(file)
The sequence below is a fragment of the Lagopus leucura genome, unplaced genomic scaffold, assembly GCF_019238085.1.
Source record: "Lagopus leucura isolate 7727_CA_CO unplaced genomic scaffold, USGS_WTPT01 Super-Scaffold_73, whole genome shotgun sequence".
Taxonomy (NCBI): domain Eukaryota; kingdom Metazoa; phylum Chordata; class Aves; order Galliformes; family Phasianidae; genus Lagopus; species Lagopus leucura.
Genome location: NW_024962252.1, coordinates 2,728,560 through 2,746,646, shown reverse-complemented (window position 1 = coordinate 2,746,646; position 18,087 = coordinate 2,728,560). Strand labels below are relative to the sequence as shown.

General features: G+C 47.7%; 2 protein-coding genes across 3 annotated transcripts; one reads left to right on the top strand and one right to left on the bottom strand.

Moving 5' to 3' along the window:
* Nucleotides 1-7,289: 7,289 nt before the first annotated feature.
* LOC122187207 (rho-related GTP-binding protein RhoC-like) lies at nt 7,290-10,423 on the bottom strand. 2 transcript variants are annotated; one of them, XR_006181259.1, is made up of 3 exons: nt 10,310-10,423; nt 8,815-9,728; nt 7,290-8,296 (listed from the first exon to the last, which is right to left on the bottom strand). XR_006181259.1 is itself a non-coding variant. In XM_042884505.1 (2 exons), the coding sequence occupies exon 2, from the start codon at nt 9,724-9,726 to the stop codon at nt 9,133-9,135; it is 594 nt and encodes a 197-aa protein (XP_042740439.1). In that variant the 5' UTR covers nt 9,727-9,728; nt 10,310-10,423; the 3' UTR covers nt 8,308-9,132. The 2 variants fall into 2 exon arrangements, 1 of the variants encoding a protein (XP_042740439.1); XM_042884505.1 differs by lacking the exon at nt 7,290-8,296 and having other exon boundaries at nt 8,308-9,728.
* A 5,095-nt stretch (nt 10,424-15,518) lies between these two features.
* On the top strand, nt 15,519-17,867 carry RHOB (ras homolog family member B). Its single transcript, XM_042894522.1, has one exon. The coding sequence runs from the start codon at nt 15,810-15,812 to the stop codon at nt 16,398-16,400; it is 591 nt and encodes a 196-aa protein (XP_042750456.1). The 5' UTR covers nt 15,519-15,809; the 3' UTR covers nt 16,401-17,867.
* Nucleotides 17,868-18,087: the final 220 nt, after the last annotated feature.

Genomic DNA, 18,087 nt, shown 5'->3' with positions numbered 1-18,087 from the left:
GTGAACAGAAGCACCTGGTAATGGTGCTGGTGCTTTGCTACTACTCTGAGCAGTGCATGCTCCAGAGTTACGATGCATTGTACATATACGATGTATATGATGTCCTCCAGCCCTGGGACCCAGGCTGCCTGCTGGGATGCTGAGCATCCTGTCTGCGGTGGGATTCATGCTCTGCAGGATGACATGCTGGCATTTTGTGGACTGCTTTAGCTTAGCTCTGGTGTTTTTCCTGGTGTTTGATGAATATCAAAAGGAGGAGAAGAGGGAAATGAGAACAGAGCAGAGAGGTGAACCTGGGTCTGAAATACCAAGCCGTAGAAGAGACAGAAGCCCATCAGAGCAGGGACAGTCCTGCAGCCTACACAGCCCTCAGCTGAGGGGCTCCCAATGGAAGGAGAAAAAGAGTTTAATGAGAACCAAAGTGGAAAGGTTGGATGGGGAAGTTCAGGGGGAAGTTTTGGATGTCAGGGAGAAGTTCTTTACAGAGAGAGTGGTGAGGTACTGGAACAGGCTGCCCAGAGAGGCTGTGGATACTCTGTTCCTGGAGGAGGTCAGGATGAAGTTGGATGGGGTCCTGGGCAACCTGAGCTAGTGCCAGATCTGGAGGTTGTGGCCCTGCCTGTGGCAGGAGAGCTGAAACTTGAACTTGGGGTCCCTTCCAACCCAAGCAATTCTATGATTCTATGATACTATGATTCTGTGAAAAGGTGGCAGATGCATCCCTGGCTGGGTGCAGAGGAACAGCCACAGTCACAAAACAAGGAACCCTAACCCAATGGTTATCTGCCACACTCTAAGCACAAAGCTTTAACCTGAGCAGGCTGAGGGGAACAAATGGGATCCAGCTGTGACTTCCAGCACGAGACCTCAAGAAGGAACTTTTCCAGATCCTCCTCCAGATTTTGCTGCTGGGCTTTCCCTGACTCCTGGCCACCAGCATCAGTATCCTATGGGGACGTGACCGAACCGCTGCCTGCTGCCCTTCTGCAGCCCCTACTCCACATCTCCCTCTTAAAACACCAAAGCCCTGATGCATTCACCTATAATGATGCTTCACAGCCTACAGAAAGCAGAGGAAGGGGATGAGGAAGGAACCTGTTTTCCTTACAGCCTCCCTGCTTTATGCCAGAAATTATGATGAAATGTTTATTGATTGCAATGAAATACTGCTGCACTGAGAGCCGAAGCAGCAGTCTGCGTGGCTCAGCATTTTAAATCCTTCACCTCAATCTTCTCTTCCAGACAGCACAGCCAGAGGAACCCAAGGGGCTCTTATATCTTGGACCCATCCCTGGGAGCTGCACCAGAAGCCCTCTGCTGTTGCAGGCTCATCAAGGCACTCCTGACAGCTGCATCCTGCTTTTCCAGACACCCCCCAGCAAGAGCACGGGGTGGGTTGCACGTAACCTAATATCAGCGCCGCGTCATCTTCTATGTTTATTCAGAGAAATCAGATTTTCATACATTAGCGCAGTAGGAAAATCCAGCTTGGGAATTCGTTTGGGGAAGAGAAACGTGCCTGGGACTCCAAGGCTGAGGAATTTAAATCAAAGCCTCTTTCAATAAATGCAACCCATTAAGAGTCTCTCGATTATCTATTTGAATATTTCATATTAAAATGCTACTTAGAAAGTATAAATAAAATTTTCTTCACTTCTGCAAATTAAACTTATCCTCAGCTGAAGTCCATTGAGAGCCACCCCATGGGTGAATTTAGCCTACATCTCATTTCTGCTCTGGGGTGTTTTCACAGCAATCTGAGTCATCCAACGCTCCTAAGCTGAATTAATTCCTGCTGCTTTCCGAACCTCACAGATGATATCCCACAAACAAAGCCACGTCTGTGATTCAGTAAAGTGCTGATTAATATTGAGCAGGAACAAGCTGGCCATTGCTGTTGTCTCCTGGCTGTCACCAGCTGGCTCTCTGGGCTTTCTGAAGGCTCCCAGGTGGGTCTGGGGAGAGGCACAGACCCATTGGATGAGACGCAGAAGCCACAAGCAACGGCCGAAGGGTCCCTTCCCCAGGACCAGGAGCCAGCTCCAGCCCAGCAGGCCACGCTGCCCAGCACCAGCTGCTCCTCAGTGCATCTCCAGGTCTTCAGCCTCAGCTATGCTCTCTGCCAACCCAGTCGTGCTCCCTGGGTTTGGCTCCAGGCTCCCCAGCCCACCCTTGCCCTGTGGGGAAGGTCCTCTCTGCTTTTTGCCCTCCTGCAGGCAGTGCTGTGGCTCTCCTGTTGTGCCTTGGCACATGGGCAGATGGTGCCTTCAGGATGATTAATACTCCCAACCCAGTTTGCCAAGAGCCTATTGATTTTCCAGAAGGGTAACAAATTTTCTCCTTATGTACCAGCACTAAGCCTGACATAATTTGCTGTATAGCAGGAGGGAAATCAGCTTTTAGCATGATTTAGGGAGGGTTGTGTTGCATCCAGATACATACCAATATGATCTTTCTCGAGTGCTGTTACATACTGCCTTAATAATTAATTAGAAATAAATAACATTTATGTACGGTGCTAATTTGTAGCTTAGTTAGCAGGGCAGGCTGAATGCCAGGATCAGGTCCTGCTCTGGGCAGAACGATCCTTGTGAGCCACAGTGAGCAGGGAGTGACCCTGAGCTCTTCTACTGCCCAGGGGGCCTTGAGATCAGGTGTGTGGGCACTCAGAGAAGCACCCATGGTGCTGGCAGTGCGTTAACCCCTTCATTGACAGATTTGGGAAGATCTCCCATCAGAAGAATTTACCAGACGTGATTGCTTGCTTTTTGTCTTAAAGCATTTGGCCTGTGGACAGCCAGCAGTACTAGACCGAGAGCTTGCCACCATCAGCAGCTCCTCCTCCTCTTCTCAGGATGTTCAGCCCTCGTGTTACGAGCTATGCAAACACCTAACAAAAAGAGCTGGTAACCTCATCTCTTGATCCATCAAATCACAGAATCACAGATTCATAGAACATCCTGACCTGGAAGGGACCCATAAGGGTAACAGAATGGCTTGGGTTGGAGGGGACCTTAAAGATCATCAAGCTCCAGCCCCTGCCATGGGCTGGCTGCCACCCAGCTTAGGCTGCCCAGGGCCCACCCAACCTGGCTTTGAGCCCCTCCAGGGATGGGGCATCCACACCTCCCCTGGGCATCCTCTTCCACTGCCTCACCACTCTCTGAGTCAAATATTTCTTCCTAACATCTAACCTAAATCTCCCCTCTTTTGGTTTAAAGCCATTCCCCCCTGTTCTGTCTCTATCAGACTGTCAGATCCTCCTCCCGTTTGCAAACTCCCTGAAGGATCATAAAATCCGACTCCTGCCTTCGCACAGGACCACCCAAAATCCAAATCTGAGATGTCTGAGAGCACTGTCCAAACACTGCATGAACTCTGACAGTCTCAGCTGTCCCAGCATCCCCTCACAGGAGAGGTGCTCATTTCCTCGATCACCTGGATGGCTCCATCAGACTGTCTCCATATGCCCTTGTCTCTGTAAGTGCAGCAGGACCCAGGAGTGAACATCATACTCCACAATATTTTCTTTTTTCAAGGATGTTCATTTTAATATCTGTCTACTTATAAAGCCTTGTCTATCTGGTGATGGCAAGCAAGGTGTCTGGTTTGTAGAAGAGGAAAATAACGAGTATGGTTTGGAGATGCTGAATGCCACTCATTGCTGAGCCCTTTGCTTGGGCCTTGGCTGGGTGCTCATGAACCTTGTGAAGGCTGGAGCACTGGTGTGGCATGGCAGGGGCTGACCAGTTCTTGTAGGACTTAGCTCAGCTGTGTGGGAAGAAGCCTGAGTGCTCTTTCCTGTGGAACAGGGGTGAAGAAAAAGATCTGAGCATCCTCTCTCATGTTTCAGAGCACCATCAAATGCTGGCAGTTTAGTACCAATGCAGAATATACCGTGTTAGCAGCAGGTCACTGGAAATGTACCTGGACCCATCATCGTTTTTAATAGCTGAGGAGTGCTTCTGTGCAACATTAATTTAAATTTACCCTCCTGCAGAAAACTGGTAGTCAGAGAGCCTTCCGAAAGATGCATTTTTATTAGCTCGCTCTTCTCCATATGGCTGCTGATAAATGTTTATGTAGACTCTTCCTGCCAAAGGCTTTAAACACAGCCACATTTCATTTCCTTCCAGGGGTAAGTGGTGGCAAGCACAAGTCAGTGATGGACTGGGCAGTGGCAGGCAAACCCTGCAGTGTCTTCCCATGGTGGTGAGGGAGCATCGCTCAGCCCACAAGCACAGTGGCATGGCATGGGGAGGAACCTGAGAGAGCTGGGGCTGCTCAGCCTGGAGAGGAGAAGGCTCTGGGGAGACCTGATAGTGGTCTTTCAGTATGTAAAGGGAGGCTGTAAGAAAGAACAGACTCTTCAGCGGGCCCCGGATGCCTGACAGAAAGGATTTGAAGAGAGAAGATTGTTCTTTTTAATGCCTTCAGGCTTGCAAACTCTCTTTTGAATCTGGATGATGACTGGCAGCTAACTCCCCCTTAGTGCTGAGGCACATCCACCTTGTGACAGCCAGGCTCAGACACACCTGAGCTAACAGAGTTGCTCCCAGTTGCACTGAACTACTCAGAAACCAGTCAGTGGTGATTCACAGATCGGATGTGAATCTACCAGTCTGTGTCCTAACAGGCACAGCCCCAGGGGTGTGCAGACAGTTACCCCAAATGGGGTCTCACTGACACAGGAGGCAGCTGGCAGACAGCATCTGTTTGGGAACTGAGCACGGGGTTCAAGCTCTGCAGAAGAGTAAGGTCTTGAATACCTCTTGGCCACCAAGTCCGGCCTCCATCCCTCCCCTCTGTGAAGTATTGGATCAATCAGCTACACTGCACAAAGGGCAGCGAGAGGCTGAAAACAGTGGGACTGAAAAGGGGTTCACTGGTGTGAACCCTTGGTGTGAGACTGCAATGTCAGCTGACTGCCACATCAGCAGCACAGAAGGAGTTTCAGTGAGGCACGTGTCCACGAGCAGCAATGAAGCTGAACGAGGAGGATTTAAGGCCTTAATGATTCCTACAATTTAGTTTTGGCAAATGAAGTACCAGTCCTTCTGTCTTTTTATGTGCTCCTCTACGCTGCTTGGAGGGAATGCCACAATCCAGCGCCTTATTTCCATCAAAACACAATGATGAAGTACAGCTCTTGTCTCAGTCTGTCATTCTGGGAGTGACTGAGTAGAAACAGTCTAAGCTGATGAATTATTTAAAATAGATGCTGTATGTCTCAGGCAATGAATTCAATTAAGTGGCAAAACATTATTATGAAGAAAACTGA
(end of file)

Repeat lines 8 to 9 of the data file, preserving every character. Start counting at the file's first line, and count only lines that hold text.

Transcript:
* LOC122187207 (rho-related GTP-binding protein RhoC-like) lies at nt 7,290-10,423 on the bottom strand. 2 transcript variants are annotated; one of them, XR_006181259.1, is made up of 3 exons: nt 10,310-10,423; nt 8,815-9,728; nt 7,290-8,296 (listed from the first exon to the last, which is right to left on the bottom strand). XR_006181259.1 is itself a non-coding variant. In XM_042884505.1 (2 exons), the coding sequence occupies exon 2, from the start codon at nt 9,724-9,726 to the stop codon at nt 9,133-9,135; it is 594 nt and encodes a 197-aa protein (XP_042740439.1). In that variant the 5' UTR covers nt 9,727-9,728; nt 10,310-10,423; the 3' UTR covers nt 8,308-9,132. The 2 variants fall into 2 exon arrangements, 1 of the variants encoding a protein (XP_042740439.1); XM_042884505.1 differs by lacking the exon at nt 7,290-8,296 and having other exon boundaries at nt 8,308-9,728.
* A 5,095-nt stretch (nt 10,424-15,518) lies between these two features.